Bankruptcy is a High Court process that deals with secured debt and unsecured debts. When you are made bankrupt, your assets transfer to a person in the Insolvency Service of Ireland (ISI) called the Official Assignee. Most forms of unsecured debt are written off and you may be able to agree on a schedule of mortgage payments with the bank and the Official Assignee to enable you to remain in your home. Bankruptcy normally lasts for one year.
Generally, pension assets are not transferred to the Official Assignee.
However, pension income receivable by you will be treated as income for the purposes of your bankruptcy. An ARF and Vested Personal Retirement Savings Accounts (Vested PRSAs) may be included in your bankruptcy estate for realisation and payment to your creditors.
If you have a pension entitlement that matures within five years of your bankruptcy order, the Official Assignee will have the right to claim it for the benefit of the bankruptcy estate.
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Posted on December 17, 2016 by Cooney Carey
Default interest and penalty clauses were revisited by the Irish High Court recently in two connected cases.
Both cases taken by the plaintiff, Breccia, related to loans that which were initially granted by Anglo Irish Bank Plc and were since sold to a third party fund.
The loan agreements provided for the application of surcharge interest at a rate of 4% on amounts unpaid. The relevant provision was contained within the standard terms and conditions for the loans and had the effect of doubling the interest payable.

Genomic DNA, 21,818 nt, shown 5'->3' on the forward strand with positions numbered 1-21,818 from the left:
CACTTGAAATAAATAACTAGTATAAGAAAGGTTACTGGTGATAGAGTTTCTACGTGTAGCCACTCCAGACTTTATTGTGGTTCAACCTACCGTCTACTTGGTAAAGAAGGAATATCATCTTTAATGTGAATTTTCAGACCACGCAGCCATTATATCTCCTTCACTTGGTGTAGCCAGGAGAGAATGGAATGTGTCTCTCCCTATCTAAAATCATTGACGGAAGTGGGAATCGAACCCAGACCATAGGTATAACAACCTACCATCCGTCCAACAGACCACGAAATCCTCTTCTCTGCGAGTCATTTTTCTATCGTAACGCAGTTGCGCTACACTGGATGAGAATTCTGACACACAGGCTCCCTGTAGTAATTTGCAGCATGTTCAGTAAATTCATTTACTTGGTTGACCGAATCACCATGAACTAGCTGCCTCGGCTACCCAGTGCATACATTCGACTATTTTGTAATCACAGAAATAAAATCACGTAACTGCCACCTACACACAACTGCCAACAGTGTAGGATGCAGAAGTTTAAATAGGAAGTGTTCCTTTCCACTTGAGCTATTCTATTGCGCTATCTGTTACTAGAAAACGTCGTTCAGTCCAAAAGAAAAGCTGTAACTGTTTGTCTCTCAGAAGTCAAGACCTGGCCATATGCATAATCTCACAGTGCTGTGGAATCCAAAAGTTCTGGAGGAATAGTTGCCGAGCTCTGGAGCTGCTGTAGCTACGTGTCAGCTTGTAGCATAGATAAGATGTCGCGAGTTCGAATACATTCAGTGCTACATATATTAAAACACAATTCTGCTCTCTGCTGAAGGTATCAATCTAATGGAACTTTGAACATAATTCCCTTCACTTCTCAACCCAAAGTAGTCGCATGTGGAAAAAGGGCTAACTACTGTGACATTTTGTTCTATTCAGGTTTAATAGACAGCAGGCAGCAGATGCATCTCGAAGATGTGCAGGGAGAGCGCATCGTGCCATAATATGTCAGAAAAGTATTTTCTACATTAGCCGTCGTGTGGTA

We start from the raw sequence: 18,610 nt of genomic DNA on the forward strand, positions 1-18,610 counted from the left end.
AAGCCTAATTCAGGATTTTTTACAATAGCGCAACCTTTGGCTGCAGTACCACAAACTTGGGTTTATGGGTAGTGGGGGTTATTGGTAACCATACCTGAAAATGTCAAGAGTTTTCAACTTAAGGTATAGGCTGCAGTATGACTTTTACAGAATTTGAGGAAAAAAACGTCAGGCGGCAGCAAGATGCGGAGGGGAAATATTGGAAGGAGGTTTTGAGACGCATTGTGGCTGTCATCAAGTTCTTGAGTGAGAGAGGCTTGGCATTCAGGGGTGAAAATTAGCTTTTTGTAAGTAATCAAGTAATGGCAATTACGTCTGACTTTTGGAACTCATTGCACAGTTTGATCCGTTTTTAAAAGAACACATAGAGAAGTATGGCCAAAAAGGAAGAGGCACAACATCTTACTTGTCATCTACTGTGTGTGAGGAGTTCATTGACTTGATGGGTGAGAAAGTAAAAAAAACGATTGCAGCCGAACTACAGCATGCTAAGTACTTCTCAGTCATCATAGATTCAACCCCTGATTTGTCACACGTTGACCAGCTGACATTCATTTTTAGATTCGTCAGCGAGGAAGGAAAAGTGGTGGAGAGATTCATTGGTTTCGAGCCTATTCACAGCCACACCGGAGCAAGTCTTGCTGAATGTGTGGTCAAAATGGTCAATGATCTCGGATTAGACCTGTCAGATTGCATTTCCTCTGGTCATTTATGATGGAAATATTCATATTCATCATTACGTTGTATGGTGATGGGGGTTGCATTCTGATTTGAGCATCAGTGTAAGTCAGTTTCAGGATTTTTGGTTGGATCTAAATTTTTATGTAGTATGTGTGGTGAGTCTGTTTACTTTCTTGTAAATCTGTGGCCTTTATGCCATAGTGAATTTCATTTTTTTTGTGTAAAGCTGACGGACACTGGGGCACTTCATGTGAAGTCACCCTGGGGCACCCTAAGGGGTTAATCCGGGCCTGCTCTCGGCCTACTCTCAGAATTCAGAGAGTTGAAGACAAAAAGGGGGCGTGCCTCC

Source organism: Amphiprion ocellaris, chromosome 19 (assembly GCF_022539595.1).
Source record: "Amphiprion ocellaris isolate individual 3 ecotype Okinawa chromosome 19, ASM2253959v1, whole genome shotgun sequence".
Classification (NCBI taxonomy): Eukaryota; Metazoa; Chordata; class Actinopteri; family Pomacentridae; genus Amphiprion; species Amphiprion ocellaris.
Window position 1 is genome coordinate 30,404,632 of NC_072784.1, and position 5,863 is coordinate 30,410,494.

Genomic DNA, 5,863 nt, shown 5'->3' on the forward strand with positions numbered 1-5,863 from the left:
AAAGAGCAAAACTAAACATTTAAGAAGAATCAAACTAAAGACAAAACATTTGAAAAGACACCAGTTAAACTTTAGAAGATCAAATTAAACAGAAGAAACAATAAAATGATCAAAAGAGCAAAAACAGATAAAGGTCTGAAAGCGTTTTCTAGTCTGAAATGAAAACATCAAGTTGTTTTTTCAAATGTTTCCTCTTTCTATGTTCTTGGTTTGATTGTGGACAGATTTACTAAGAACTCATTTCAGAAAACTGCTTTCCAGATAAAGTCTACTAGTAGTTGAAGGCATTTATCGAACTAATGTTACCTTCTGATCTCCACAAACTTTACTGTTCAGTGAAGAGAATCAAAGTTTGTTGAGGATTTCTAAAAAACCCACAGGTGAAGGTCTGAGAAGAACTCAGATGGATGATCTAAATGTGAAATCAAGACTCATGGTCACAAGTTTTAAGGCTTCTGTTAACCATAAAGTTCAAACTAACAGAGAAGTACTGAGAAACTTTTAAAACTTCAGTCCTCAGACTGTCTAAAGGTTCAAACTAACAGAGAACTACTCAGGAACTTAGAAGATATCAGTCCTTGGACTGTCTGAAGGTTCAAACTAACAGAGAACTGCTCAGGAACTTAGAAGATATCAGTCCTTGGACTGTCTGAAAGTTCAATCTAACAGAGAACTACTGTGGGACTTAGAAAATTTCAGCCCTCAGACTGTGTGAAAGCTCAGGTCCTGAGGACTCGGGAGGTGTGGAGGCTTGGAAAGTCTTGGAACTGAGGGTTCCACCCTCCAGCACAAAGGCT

A central issue in both disputes was whether the inclusion of default interest in the loan redemption figures constituted a penalty and whether the application of any such default interest was, as a result, unlawful and unenforceable.
UK and Irish Precedent
In Ireland, the leading authority on penalty clauses is ACC Bank Plc v Friends First Managed Pension Funds Ltd & others (the “ACC case”). In that case the court found surcharge interest rates to be penal in nature where such rates could not be considered a “reasonable pre-estimate” of likely loss in the event of a default.
Recently the UK Supreme Court in the Cavendish decision handed down Read more
Posted on October 27, 2016 by Paul Leonard
What is The Irish Credit Bureau?
The Irish Credit Bureau (ICB), currently the main credit reference agency for individuals in Ireland, complies a database of information supplied by the country’s main financial institutions. The database includes information on a wide range of loans, including personal loans, mortgages and credit card loans.
The ICB does not decide whether or not you get a loan. Financial institutions use the information held by the ICB when deciding whether or not to lend to you.
What does the ICB database include?
The ICB’s database holds information about you if you have had Read more